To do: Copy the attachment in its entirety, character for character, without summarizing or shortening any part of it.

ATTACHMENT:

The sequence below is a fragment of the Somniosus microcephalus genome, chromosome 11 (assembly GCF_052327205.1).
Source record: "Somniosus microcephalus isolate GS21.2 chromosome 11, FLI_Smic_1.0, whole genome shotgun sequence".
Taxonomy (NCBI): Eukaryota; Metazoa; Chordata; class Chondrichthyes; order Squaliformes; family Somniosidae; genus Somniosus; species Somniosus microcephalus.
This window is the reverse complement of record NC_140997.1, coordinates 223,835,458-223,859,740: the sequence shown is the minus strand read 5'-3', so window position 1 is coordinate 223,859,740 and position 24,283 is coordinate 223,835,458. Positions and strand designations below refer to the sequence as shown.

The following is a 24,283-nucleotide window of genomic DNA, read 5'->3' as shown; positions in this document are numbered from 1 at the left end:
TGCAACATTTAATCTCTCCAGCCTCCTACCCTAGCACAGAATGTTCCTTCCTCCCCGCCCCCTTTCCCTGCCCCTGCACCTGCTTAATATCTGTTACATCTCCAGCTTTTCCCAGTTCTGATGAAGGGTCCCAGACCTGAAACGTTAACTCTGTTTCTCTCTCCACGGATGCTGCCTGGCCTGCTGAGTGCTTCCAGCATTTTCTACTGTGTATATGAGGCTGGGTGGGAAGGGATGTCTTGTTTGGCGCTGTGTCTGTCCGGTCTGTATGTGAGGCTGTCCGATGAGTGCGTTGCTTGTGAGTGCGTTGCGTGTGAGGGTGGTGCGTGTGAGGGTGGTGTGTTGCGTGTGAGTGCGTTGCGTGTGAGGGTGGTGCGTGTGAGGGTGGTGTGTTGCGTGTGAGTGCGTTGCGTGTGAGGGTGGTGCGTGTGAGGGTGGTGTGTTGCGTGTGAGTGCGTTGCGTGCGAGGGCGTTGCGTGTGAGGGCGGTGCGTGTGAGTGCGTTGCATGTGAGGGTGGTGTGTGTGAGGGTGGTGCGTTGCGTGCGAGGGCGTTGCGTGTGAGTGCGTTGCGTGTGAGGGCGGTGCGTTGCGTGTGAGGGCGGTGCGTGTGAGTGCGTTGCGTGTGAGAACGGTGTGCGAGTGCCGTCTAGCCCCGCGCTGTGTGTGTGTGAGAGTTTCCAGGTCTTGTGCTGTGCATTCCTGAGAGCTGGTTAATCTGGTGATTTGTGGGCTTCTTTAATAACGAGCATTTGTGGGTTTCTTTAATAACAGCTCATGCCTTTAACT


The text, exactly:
The sequence below is a fragment of the Somniosus microcephalus genome, chromosome 11 (assembly GCF_052327205.1).
Source record: "Somniosus microcephalus isolate GS21.2 chromosome 11, FLI_Smic_1.0, whole genome shotgun sequence".
Taxonomy (NCBI): Eukaryota; Metazoa; Chordata; class Chondrichthyes; order Squaliformes; family Somniosidae; genus Somniosus; species Somniosus microcephalus.
This window is the reverse complement of record NC_140997.1, coordinates 223,835,458-223,859,740: the sequence shown is the minus strand read 5'-3', so window position 1 is coordinate 223,859,740 and position 24,283 is coordinate 223,835,458. Positions and strand designations below refer to the sequence as shown.

The following is a 24,283-nucleotide window of genomic DNA, read 5'->3' as shown; positions in this document are numbered from 1 at the left end:
TGCAACATTTAATCTCTCCAGCCTCCTACCCTAGCACAGAATGTTCCTTCCTCCCCGCCCCCTTTCCCTGCCCCTGCACCTGCTTAATATCTGTTACATCTCCAGCTTTTCCCAGTTCTGATGAAGGGTCCCAGACCTGAAACGTTAACTCTGTTTCTCTCTCCACGGATGCTGCCTGGCCTGCTGAGTGCTTCCAGCATTTTCTACTGTGTATATGAGGCTGGGTGGGAAGGGATGTCTTGTTTGGCGCTGTGTCTGTCCGGTCTGTATGTGAGGCTGTCCGATGAGTGCGTTGCTTGTGAGTGCGTTGCGTGTGAGGGTGGTGCGTGTGAGGGTGGTGTGTTGCGTGTGAGTGCGTTGCGTGTGAGGGTGGTGCGTGTGAGGGTGGTGTGTTGCGTGTGAGTGCGTTGCGTGTGAGGGTGGTGCGTGTGAGGGTGGTGTGTTGCGTGTGAGTGCGTTGCGTGCGAGGGCGTTGCGTGTGAGGGCGGTGCGTGTGAGTGCGTTGCATGTGAGGGTGGTGTGTGTGAGGGTGGTGCGTTGCGTGCGAGGGCGTTGCGTGTGAGTGCGTTGCGTGTGAGGGCGGTGCGTTGCGTGTGAGGGCGGTGCGTGTGAGTGCGTTGCGTGTGAGAACGGTGTGCGAGTGCCGTCTAGCCCCGCGCTGTGTGTGTGTGAGAGTTTCCAGGTCTTGTGCTGTGCATTCCTGAGAGCTGGTTAATCTGGTGATTTGTGGGCTTCTTTAATAACGAGCATTTGTGGGTTTCTTTAATAACAGCTCATGCCTTTAACT